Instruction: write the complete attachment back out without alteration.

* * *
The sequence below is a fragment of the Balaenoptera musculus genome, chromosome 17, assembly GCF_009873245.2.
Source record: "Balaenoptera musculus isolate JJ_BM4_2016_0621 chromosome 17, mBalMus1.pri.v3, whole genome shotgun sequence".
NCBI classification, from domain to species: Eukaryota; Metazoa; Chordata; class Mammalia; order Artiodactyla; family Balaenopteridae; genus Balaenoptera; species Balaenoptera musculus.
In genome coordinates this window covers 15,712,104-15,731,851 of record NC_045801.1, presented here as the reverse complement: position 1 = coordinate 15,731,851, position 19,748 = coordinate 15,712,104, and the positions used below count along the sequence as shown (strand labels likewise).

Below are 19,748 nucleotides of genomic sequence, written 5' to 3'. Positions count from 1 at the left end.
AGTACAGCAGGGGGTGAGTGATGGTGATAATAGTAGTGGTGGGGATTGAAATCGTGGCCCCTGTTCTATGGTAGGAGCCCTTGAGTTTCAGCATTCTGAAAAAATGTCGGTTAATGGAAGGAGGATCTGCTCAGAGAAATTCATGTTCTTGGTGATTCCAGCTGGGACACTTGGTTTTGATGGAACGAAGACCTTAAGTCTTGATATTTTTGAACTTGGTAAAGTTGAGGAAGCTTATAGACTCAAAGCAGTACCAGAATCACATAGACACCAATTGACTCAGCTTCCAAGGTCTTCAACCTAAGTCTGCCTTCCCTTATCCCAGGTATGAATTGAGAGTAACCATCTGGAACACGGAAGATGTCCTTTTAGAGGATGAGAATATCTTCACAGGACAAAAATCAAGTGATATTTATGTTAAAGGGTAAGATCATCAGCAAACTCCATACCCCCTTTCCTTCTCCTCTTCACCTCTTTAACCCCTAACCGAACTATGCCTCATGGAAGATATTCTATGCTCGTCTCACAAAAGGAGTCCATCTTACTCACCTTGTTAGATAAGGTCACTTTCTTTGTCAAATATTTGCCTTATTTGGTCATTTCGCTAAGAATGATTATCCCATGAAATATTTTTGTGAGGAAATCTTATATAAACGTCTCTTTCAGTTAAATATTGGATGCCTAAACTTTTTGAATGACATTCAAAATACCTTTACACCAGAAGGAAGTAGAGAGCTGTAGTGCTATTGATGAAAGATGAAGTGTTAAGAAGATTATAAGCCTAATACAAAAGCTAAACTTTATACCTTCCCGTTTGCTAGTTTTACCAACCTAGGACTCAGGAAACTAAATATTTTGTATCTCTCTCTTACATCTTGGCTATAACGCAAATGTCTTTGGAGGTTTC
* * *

The sequence below is a fragment of the Balaenoptera musculus genome, chromosome 17, assembly GCF_009873245.2.
Source record: "Balaenoptera musculus isolate JJ_BM4_2016_0621 chromosome 17, mBalMus1.pri.v3, whole genome shotgun sequence".
NCBI classification, from domain to species: Eukaryota; Metazoa; Chordata; class Mammalia; order Artiodactyla; family Balaenopteridae; genus Balaenoptera; species Balaenoptera musculus.
In genome coordinates this window covers 15,712,104-15,731,851 of record NC_045801.1, presented here as the reverse complement: position 1 = coordinate 15,731,851, position 19,748 = coordinate 15,712,104, and the positions used below count along the sequence as shown (strand labels likewise).

Below are 19,748 nucleotides of genomic sequence, written 5' to 3'. Positions count from 1 at the left end.
AGTACAGCAGGGGGTGAGTGATGGTGATAATAGTAGTGGTGGGGATTGAAATCGTGGCCCCTGTTCTATGGTAGGAGCCCTTGAGTTTCAGCATTCTGAAAAAATGTCGGTTAATGGAAGGAGGATCTGCTCAGAGAAATTCATGTTCTTGGTGATTCCAGCTGGGACACTTGGTTTTGATGGAACGAAGACCTTAAGTCTTGATATTTTTGAACTTGGTAAAGTTGAGGAAGCTTATAGACTCAAAGCAGTACCAGAATCACATAGACACCAATTGACTCAGCTTCCAAGGTCTTCAACCTAAGTCTGCCTTCCCTTATCCCAGGTATGAATTGAGAGTAACCATCTGGAACACGGAAGATGTCCTTTTAGAGGATGAGAATATCTTCACAGGACAAAAATCAAGTGATATTTATGTTAAAGGGTAAGATCATCAGCAAACTCCATACCCCCTTTCCTTCTCCTCTTCACCTCTTTAACCCCTAACCGAACTATGCCTCATGGAAGATATTCTATGCTCGTCTCACAAAAGGAGTCCATCTTACTCACCTTGTTAGATAAGGTCACTTTCTTTGTCAAATATTTGCCTTATTTGGTCATTTCGCTAAGAATGATTATCCCATGAAATATTTTTGTGAGGAAATCTTATATAAACGTCTCTTTCAGTTAAATATTGGATGCCTAAACTTTTTGAATGACATTCAAAATACCTTTACACCAGAAGGAAGTAGAGAGCTGTAGTGCTATTGATGAAAGATGAAGTGTTAAGAAGATTATAAGCCTAATACAAAAGCTAAACTTTATACCTTCCCGTTTGCTAGTTTTACCAACCTAGGACTCAGGAAACTAAATATTTTGTATCTCTCTCTTACATCTTGGCTATAACGCAAATGTCTTTGGAGGTTTC